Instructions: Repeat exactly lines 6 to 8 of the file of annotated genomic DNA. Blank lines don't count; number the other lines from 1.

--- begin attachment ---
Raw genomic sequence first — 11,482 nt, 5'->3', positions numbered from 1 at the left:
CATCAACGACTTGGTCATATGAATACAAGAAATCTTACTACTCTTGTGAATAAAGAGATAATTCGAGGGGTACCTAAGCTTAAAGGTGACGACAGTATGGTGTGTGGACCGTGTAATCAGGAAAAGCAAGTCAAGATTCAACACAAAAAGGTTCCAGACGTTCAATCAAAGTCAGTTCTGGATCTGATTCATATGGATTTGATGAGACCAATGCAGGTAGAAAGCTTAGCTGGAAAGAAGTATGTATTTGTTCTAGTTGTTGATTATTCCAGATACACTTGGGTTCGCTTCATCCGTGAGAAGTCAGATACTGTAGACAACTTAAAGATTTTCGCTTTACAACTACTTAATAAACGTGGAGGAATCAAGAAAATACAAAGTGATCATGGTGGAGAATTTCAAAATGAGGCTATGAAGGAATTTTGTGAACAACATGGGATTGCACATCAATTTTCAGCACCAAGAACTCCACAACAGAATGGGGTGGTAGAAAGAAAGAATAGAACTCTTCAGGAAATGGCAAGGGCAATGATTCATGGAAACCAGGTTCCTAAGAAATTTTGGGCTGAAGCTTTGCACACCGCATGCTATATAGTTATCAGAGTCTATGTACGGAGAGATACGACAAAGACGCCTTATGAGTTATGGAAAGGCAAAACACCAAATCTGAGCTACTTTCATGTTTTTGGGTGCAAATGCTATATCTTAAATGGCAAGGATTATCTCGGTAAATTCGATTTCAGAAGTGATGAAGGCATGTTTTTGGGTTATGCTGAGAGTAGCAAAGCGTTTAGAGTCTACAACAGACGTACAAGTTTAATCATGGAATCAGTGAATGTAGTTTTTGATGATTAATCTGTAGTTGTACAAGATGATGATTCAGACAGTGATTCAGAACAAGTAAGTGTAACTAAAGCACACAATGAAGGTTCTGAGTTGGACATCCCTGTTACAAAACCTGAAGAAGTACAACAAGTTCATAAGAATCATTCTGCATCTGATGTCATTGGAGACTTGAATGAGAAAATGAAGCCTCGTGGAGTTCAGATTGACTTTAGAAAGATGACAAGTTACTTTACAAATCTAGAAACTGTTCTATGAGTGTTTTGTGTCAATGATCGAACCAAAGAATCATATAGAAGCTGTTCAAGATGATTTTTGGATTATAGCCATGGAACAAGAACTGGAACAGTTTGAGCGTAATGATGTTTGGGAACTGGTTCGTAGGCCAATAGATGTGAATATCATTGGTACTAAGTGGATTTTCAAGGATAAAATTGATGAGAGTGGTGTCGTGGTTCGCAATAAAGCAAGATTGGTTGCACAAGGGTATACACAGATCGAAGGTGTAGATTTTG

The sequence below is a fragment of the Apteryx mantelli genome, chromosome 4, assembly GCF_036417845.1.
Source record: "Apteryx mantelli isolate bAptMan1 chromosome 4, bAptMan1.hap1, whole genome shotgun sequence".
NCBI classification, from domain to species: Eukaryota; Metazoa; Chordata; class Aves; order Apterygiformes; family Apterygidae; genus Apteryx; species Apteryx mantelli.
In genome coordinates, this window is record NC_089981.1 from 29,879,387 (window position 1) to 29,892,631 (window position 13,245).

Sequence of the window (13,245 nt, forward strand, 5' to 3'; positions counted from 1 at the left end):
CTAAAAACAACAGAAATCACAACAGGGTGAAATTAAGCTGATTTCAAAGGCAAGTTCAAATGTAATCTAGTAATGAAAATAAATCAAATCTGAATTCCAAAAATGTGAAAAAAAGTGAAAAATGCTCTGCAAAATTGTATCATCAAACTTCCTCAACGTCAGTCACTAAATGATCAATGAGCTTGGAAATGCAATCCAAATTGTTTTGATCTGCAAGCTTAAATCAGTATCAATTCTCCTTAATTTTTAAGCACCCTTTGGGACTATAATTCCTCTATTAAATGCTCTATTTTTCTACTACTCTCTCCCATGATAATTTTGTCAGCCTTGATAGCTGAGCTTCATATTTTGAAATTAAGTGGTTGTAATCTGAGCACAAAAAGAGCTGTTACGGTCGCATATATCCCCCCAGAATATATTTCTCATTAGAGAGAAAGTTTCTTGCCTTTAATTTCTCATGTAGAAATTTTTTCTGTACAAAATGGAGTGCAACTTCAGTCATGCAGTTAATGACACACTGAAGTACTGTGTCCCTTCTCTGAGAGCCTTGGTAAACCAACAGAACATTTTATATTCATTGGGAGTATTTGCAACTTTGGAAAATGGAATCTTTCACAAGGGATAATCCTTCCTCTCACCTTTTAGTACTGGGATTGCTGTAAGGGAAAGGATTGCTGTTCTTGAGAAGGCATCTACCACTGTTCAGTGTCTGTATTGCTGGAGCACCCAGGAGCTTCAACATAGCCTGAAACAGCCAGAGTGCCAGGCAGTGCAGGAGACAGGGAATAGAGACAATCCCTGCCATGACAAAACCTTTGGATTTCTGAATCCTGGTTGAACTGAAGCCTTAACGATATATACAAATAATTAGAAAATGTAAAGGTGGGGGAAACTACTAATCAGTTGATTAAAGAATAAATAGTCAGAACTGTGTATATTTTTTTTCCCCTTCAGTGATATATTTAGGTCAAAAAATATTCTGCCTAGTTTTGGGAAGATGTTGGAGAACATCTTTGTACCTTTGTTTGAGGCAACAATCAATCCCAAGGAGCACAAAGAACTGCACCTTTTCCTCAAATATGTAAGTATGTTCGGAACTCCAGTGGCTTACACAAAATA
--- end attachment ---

In genome coordinates, this window is record NC_089981.1 from 29,879,387 (window position 1) to 29,892,631 (window position 13,245).

Sequence of the window (13,245 nt, forward strand, 5' to 3'; positions counted from 1 at the left end):
CTAAAAACAACAGAAATCACAACAGGGTGAAATTAAGCTGATTTCAAAGGCAAGTTCAAATGTAATCTAGTAATGAAAATAAATCAAATCTGAATTCCAAAAATGTGAAAAAAAGTGAAAAATGCTCTGCAAAATTGTATCATCAAACTTCCTCAACGTCAGTCACTAAATGATCAATGAGCTTGGAAATGCAATCCAAATTGTTTTGATCTGCAAGCTTAAATCAGTATCAATTCTCCTTAATTTTTAAGCACCCTTTGGGACTATAATTCCTCTATTAAATGCTCTATTTTTCTACTACTCTCTCCCATGATAATTTTGTCAGCCTTGATAGCTGAGCTTCATATTTTGAAATTAAGTGGTTGTAATCTGAGCACAAAAAGAGCTGTTACGGTCGCATATATCCCCCCAGAATATATTTCTCATTAGAGAGAAAGTTTCTTGCCTTTAATTTCTCATGTAGAAATTTTTTCTGTACAAAATGGAGTGCAACTTCAGTCATGCAGTTAATGACACACTGAAGTACTGTGTCCCTTCTCTGAGAGCCTTGGTAAACCAACAGAACATTTTATATTCATTGGGAGTATTTGCAACTTTGGAAAATGGAATCTTTCACAAGGGATAATCCTTCCTCTCACCTTTTAGTACTGGGATTGCTGTAAGGGAAAGGATTGCTGTTCTTGAGAAGGCATCTACCACTGTTCAGTGTCTGTATTGCTGGAGCACCCAGGAGCTTCAACATAGCCTGAAACAGCCAGAGTGCCAGGCAGTGCAGGAGACAGGGAATAGAGACAATCCCTGCCATGACAAAACCTTTGGATTTCTGAATCCTGGTTGAACTGAAGCCTTAACGATATATACAAATAATTAGAAAATGTAAAGGTGGGGGAAACTACTAATCAGTTGATTAAAGAATAAATAGTCAGAACTGTGTATATTTTTTTTCCCCTTCAGTGATATATTTAGGTCAAAAAATATTCTGCCTAGTTTTGGGAAGATGTTGGAGAACATCTTTGTACCTTTGTTTGAGGCAACAATCAATCCCAAGGAGCACAAAGAACTGCACCTTTTCCTCAAATATGTAAGTATGTTCGGAACTCCAGTGGCTTACACAAAATA